Most of the schools I’ve taught in have operated some sort of ‘on report’ system for poorly behaved students. The idea is said poor behaved student presents his or her report card to teachers at the beginning of each lesson and the teacher records how satisfied they are with the behaviour exhibited in the lesson. Usually, the teacher will have to score the students behaviour, punctuality and sundry other qualities out of 5, maybe add a brief comment and then sign or initial to make the whole thing official. The student then takes the completed report to a senior teacher at the end of the day – and sometimes at the beginning of break and lunch. This senior member of staff will then review the student’s behaviour and determine whether it warrants some sort of consequence – normally a detention. If, after a week, or thereabouts, of unblemished daily reports, the student is deemed to have redeemed themselves and no longer needs to be on report.
It’s not a bad idea. It’s meant to make students more accountable for their behaviour and sometimes it even works. Usually though, in my experience, behaviour report cards are undermined by low expectations and undue lenience. What often goes wrong is this: the student on report presents their card to the teacher (or not – sometimes they don’t bother) and then proceeds to behave exactly as they please. The naive teacher comforts themselves with the thought that the report card means the miscreant won’t be allowed to get away with such a cavalier attitude but then, at the end of the lesson, the student comes to collect their report only to express outrage that their appalling behaviour has been recorded as such. At best this results in a sullen, grudging acceptance but more often will provoke some sort of protracted dispute with the student attempting to persuade the teacher to improve the score on the grounds that, “I was better than usual though, wasn’t I sir?” At worst it results in threats and intimidation with the offending student making clear what the teacher can expect in future lessons if the report card isn’t completed to their liking.
There are times I’ve buckled under pressure and times I’ve stubbornly held my ground and insisted that spitting/swearing/aggression/doing no work (delete or add as appropriate) is not acceptable. In some schools, and some classes (usually ‘bottom’ sets) there will be four or five reports to complete, and for or five attendant arguments, every lesson. This is stressful and exhausting, but should at least mean that the students’ behaviour will be appropriately sanction by whichever senior teacher put them on report in the first place.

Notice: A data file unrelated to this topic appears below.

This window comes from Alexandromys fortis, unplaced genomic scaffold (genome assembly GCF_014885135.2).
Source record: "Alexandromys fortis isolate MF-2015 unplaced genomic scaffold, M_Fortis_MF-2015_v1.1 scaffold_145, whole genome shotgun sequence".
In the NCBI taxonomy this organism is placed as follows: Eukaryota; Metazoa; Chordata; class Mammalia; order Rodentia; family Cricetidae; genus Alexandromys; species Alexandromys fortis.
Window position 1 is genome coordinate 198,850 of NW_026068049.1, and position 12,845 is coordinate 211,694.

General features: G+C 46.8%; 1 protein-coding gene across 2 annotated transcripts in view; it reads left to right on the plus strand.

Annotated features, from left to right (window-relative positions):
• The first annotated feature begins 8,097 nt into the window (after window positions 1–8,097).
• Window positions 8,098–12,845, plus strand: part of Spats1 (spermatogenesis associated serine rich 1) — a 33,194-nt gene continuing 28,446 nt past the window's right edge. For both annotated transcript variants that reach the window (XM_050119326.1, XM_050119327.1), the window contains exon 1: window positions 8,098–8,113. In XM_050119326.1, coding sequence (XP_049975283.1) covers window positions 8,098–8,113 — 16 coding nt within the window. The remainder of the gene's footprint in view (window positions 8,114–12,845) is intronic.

Sadly, this is rarely the case. All too often the senior teacher lets the student off in exchange for an easy life, but even when the report card is taken seriously and the threatened sanction is issued, nothing changes. I’ve taught some students who seem to be permanently on report, others whose report card changes colour as the member of staff they report to becomes ever more senior but with little or no improvement in their behaviour. All the while, teachers, especially new and inexperienced teachers experience a regular and debilitating point of conflict.
In the worst schools, senior teachers analyse students’ behaviour reports to establish which teachers appear to managing behaviour well and in which lesson the students are most persistently misbehaving. Predictably the teachers who are least experienced but most insistent on high standards of behaviour are the ones who will run afoul of such analysis and be targeted for ‘support’. An unwary teacher can easily find themselves identified as the cause of students’ misbehaviour and having to show their lesson planning to senior staff to prove that they’re making sufficient attempts to be ‘engaging’. This adds considerably to workload and has no impact whatsoever on students’ behaviour. It’s no surprise then that a canny teacher may elect not to record misbehaviour for fear of being the target of SLT’s ire.
None of this is to say that report cards are never effective; they can be made to work well for some students in some contexts. But unless senior teachers understand that students’ behaviour is the primary responsibility of the school, not the teacher, report cards can backfire badly. Use with caution.
As an addendum, I’d like to point out that the worst kind of behaviour report is, of course, the class report. Sometimes the behaviour of a whole class is deemed to be bad enough that it is put ‘on report’ collectively. This is particularly nasty example of collective punishment and is therefore both lazy and immoral.